Here's what we know so far about the twin terror attacks in Iran
Iran has been hit by terrorist attacks, with 12 people killed and 42 injured, according to state-run website Mizan Online.
Several gunmen and suicide bombers stormed the Iranian parliament building, setting off an hours-long siege that ended with all four attackers dead.
The assailants were armed with Kalashnikov rifles and one of the attackers blew himself up inside, where a session had been in progress. Police surrounded the building and gunshots could be heard from outside.
Another group of attackers, including a second suicide bomber, struck the shrine of revolutionary leader Ayatollah Ruhollah Khomeini.
State media attributed the announcement of the death toll to Pirhossein Kolivand, the head of Iran’s emergency department.
Has anyone claimed responsibility?
The Islamic State group (IS) claimed both attacks through the IS-run Aamaq news agency.
A video released through the same agency purports to show the siege of Iran’s parliament.
The Sunni extremist group is at war with Iranian-backed groups in Syria and Iraq and views Iran’s Shiite majority as apostates deserving of death.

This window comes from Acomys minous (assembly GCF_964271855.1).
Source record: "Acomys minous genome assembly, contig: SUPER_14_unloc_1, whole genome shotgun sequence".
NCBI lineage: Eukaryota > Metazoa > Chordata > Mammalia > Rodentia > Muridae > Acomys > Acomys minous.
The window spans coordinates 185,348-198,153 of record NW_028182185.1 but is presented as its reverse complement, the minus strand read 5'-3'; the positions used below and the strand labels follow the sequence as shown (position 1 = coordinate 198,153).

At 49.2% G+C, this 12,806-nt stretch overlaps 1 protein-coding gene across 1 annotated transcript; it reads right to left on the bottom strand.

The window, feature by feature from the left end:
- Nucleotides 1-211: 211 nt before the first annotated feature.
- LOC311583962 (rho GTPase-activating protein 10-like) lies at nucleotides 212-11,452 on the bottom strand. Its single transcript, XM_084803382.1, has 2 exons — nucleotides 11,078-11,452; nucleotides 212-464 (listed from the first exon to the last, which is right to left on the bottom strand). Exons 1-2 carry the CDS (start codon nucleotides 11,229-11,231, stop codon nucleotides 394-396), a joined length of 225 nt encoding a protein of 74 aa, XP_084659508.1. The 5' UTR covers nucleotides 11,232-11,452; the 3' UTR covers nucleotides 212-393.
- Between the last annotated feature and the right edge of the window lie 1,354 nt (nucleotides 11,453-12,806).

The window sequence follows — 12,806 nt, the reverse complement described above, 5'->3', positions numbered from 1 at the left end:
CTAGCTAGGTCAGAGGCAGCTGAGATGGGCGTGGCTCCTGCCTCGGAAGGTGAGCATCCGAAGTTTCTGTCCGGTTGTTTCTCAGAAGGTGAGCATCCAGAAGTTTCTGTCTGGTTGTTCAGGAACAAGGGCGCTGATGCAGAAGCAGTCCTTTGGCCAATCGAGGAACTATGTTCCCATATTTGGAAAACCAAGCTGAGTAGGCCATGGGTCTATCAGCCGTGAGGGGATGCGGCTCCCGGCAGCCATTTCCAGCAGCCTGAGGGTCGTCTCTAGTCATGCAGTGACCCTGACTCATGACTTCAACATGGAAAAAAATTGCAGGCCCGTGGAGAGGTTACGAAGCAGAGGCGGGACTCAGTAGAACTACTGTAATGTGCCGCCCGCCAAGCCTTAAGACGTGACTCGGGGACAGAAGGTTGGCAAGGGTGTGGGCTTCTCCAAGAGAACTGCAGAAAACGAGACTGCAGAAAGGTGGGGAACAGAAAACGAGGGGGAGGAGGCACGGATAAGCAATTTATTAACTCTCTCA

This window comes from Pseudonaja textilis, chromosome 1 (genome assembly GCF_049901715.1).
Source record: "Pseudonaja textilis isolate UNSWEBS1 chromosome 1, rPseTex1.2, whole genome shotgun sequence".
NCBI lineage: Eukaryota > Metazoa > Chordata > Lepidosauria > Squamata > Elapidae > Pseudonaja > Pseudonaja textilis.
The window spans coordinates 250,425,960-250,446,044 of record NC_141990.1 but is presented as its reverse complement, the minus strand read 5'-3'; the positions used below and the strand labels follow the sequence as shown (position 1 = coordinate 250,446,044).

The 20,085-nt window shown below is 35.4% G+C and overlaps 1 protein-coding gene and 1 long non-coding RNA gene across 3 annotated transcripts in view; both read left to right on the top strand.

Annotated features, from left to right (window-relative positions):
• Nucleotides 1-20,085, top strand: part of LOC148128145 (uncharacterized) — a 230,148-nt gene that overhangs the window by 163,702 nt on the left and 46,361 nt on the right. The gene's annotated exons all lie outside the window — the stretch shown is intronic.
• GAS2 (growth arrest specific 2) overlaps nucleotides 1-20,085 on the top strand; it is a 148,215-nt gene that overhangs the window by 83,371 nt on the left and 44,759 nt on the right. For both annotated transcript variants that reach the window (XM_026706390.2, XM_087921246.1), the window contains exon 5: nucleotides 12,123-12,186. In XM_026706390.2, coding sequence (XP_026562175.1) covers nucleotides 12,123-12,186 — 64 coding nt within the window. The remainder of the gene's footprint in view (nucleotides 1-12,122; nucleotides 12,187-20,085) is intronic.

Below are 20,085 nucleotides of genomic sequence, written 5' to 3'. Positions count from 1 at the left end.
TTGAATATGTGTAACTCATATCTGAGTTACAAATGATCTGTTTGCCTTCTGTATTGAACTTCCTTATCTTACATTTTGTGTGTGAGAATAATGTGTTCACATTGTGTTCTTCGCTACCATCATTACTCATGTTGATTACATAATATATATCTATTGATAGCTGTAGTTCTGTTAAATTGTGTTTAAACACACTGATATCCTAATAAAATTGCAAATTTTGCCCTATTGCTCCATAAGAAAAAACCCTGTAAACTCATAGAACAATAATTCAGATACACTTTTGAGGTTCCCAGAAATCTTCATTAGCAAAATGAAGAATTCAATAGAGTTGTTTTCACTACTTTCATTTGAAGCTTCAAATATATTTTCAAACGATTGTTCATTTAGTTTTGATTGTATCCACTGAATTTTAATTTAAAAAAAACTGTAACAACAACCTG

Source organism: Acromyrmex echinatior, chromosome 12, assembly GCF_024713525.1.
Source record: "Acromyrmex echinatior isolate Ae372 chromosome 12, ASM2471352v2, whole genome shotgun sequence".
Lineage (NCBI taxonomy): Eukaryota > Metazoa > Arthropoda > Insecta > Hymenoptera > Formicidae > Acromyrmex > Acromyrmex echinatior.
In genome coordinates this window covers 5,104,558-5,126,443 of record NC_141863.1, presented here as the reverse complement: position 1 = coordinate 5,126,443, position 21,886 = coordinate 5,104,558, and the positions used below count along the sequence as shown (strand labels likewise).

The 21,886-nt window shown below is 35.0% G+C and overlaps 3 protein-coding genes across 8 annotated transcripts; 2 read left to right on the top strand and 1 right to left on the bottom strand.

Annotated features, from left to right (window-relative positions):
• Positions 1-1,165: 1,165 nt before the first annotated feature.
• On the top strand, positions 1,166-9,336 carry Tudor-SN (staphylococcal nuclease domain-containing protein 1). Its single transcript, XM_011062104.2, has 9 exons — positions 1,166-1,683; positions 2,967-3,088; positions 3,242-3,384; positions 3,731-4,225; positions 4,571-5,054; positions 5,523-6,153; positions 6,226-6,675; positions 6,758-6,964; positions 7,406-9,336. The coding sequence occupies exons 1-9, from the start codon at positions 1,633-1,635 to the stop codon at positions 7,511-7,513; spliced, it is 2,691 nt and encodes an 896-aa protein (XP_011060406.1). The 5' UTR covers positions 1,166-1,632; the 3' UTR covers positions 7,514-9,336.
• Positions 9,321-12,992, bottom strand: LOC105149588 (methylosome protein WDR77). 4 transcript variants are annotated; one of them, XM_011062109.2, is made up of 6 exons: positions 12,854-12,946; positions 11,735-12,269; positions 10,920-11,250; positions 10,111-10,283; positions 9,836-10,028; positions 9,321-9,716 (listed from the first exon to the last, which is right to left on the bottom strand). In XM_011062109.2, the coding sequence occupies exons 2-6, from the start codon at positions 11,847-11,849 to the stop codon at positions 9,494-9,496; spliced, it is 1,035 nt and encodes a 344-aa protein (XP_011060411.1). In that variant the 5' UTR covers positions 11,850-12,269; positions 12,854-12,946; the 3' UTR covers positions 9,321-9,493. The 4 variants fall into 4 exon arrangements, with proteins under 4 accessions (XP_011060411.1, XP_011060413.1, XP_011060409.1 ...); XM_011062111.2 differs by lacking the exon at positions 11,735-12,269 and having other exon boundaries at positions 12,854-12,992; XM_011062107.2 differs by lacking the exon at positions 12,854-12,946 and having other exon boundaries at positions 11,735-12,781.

It marked the first time IS has claimed an attack in Iran – a country that suffers from fewer attacks than its neighbours.
The attacks come during the Islamic holy month of Ramadan.
How have world leaders responded?
Iranian Parliament speaker Ali Larijani called the attack a cowardly act, and added: “Iran is an active and effective pillar in the fight against terrorists and they want to damage it.”
Russian President Vladimir Putin offered his condolences after the twin attacks, vowing aid in the fight against international terrorism.
In a message released by the Kremlin after Wednesday’s attacks, Putin said Russia “resolutely condemns” the violence.
Putin said the attacks underscore the need for deeper international cooperation to fight terrorism and confirmed Moscow’s willingness to aid Iran.
Syria’s Foreign Ministry said the attacks were backed by various governments, without specifying which ones. Syria routinely claims IS is backed by Western and other powers that want to remove President Bashar Assad from power.
Iran has been a key backer of Assad throughout Syria’s six-year-long civil war. It has shored up the government with arms and energy transfers and sent elite fighters, top military advisers, and thousands of militiamen to bolster Assad’s forces.
Iran and Syria both cast the conflict as a struggle against Sunni Islamist terrorism. Their opponents, Saudi Arabia and its allies, instead blame the two governments for casting the conflict in starkly sectarian terms.